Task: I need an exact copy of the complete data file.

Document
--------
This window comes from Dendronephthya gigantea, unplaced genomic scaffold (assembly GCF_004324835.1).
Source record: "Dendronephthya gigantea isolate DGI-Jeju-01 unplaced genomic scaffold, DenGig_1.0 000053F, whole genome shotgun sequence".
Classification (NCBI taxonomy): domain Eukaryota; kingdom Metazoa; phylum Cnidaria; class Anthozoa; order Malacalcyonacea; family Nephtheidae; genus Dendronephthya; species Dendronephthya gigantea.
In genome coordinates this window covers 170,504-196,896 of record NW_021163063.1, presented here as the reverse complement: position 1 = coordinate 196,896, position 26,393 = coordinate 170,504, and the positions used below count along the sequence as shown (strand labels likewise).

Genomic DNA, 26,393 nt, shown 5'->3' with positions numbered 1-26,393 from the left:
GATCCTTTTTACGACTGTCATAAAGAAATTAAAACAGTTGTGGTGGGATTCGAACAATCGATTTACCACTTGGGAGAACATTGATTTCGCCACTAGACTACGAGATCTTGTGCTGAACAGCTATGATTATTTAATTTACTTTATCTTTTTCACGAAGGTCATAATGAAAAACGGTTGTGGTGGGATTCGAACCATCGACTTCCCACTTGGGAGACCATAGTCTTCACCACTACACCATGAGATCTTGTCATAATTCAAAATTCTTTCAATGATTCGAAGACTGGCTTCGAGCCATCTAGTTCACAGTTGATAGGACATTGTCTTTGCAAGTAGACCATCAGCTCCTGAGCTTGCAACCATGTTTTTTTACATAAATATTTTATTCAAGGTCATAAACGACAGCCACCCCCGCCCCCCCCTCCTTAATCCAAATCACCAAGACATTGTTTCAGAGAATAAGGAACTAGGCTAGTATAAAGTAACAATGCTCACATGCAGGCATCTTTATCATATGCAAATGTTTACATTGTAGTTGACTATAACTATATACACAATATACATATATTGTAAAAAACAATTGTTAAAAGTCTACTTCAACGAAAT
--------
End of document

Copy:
This window comes from Dendronephthya gigantea, unplaced genomic scaffold (assembly GCF_004324835.1).
Source record: "Dendronephthya gigantea isolate DGI-Jeju-01 unplaced genomic scaffold, DenGig_1.0 000053F, whole genome shotgun sequence".
Classification (NCBI taxonomy): domain Eukaryota; kingdom Metazoa; phylum Cnidaria; class Anthozoa; order Malacalcyonacea; family Nephtheidae; genus Dendronephthya; species Dendronephthya gigantea.
In genome coordinates this window covers 170,504-196,896 of record NW_021163063.1, presented here as the reverse complement: position 1 = coordinate 196,896, position 26,393 = coordinate 170,504, and the positions used below count along the sequence as shown (strand labels likewise).

Genomic DNA, 26,393 nt, shown 5'->3' with positions numbered 1-26,393 from the left:
GATCCTTTTTACGACTGTCATAAAGAAATTAAAACAGTTGTGGTGGGATTCGAACAATCGATTTACCACTTGGGAGAACATTGATTTCGCCACTAGACTACGAGATCTTGTGCTGAACAGCTATGATTATTTAATTTACTTTATCTTTTTCACGAAGGTCATAATGAAAAACGGTTGTGGTGGGATTCGAACCATCGACTTCCCACTTGGGAGACCATAGTCTTCACCACTACACCATGAGATCTTGTCATAATTCAAAATTCTTTCAATGATTCGAAGACTGGCTTCGAGCCATCTAGTTCACAGTTGATAGGACATTGTCTTTGCAAGTAGACCATCAGCTCCTGAGCTTGCAACCATGTTTTTTTACATAAATATTTTATTCAAGGTCATAAACGACAGCCACCCCCGCCCCCCCCTCCTTAATCCAAATCACCAAGACATTGTTTCAGAGAATAAGGAACTAGGCTAGTATAAAGTAACAATGCTCACATGCAGGCATCTTTATCATATGCAAATGTTTACATTGTAGTTGACTATAACTATATACACAATATACATATATTGTAAAAAACAATTGTTAAAAGTCTACTTCAACGAAAT